New Delhi: The government is expected to spend between ₹ 2,000 crore and ₹ 2,500 crore on advertisements on its social welfare schemes in the run-up to the 2019 general elections, compared to the ₹ 1,286 crore it had spent in 2016-2017 on ads. The Directorate of Advertising and Visual Publicity (DAVP), the nodal agency of the central government for advertising on behalf of various ministries and organizations funded by the government, had spent ₹ 1,188.85 crore in 2015-16 and ₹ 998.34 crore in 2014-15.
The marketing campaign with the tag line “Saaf Niyat, Sahi Vikas" was launched late last month and includes radio commercials and digital videos. The ads focusing on roads, electrification and other government schemes can be found on social media platforms like Facebook, Twitter and YouTube.
“The campaign is important for the party because the general elections are next year and we are trying to inform people about the work done by the Union government in the last four years," said a senior leader of the Bharatiya Janata Party (BJP). “It is an outreach programme to speak to people directly, we have done it consistently for the last four years, but this year we have decided to do it more emphatically. It is the duty and responsibility of every government to keep the people informed," he added.
However, ad industry experts believe that this isn’t the campaign the BJP would go to polls with.
“This is a very manufacturer-centric campaign rather than a consumer-driven one," said Harish Bijoor, brand strategy expert and founder of Harish Bijoor Consults Inc., adding that advertising and marketing are competences that the BJP has acquired over time, having now reached a stage where it’s learnt to intelligently look at what’s working for it and what’s not. However, the reason the current campaign doesn’t entirely work is that sahi vikas, or correct development, is not a very tangible, objective or clear idea.
A person close to the BJP who has worked on the party’s campaigns in the past confirmed that the saaf niyat slogan will soon be replaced.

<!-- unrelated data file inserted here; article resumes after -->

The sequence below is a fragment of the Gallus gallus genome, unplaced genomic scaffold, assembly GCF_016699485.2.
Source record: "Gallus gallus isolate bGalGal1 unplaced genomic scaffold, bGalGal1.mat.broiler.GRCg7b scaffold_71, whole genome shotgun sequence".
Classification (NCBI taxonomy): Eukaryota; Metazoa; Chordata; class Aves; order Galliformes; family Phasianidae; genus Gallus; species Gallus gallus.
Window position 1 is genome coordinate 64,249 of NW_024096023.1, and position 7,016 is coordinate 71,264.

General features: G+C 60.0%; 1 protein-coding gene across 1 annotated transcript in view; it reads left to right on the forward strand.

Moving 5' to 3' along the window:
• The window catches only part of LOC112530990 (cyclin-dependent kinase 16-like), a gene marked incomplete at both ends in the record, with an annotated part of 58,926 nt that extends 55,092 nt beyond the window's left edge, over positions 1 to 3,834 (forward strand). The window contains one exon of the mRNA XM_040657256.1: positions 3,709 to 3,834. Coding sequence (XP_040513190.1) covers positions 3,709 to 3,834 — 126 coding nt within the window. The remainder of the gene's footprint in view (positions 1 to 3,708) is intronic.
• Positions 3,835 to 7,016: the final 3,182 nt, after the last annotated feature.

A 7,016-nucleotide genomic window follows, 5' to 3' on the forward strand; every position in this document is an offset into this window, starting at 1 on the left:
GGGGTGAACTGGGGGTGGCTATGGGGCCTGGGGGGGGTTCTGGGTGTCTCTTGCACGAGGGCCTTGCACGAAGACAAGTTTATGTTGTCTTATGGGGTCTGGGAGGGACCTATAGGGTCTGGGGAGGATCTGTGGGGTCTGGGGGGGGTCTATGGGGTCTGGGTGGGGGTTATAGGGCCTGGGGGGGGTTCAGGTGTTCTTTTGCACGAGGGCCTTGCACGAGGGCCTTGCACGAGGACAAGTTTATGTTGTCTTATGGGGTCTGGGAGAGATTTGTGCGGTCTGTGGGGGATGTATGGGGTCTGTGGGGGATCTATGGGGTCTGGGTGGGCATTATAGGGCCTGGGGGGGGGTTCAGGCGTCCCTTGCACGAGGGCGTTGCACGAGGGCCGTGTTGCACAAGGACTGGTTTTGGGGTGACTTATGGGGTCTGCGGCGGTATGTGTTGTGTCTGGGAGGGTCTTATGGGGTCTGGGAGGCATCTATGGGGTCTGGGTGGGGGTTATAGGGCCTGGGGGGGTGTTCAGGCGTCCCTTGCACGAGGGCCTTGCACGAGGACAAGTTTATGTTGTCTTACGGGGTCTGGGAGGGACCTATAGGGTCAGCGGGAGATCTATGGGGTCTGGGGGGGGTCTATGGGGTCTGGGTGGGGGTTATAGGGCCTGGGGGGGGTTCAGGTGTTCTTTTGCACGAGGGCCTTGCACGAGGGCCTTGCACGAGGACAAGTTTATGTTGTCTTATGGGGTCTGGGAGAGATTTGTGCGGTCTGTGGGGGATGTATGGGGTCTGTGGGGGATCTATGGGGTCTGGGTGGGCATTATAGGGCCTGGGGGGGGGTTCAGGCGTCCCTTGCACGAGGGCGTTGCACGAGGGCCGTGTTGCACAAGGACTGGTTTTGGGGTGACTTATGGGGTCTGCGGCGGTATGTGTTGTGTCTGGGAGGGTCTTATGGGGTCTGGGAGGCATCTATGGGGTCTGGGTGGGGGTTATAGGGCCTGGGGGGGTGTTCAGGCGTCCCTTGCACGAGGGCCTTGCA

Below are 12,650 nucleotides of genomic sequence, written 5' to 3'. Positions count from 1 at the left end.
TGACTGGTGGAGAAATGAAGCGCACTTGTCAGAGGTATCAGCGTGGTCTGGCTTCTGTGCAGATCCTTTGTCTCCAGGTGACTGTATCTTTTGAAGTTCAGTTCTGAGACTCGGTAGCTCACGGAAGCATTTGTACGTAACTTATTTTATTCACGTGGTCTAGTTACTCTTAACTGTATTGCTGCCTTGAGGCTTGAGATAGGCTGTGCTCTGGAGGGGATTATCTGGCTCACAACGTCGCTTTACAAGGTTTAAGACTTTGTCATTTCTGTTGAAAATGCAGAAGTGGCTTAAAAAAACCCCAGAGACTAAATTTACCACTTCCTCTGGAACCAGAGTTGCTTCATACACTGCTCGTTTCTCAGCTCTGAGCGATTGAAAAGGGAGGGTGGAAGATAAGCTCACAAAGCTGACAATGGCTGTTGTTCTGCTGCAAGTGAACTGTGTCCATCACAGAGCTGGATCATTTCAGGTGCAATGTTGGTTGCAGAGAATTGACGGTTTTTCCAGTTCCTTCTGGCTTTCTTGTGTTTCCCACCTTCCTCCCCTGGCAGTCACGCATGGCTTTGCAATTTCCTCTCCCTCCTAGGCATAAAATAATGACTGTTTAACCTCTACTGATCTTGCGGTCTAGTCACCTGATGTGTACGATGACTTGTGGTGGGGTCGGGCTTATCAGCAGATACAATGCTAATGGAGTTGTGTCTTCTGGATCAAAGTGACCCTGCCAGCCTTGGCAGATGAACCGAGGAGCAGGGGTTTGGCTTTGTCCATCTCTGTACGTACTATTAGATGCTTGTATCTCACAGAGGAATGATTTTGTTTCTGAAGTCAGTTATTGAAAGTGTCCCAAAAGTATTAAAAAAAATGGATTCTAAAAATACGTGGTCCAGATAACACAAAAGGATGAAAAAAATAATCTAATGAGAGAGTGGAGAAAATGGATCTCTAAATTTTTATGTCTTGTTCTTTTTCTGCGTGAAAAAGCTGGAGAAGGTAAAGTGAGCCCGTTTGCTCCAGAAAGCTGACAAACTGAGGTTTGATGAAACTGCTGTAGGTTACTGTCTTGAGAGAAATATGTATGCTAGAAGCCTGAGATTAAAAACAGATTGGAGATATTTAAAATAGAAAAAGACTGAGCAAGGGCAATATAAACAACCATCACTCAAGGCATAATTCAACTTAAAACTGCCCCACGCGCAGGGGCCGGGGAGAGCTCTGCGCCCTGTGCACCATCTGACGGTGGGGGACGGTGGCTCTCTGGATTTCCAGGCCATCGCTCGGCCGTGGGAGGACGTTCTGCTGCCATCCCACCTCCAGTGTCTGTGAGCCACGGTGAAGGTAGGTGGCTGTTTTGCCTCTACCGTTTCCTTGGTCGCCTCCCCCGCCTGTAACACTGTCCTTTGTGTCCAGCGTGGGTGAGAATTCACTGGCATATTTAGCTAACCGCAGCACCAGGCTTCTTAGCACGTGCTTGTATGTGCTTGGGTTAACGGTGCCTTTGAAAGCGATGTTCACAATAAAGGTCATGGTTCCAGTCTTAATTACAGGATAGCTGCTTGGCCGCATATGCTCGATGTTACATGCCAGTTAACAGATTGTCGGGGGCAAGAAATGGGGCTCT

“The formal advertising will continue to be centered on development issues consistently and the progress made in the last four years. This will be accompanied by messaging on social media and WhatsApp groups," the person said on condition of anonymity, adding that the Ayodhya verdict due later this year may become an anchor for the campaign.
Older voters who have possibly witnessed years of Congress rule, will continue to be the target group, which explains the use of children even in the current advertisements to talk about the party’s accomplishments and the change in citizens’ lives.
“The BJP looks to the young voter quite a bit who will eventually convince all the older people in the family," Bijoor explained. “It also believes the past has been bad and it is creating a future for India which will be good. This (showcasing of children) is an intelligent thing to do because every home has a child whose future everyone wants to invest in even if their own life has gone by."
To be sure, no one media will be able to help the BJP cater to India’s complex landscape. While mass media will help set a tone for the 2019 elections, more localized communication will be required closer to the polls.
“We are likely to see majority of their investment on TV as the mass aggregator followed by print," said Shekhar Banerjee, managing partner, Wavemaker India. “While social, and overall digital, will be more driven by their strong influencer network, times have changed and the party needs to back it with a very strong social listening machinery as it will not have the first mover advantage like 2014."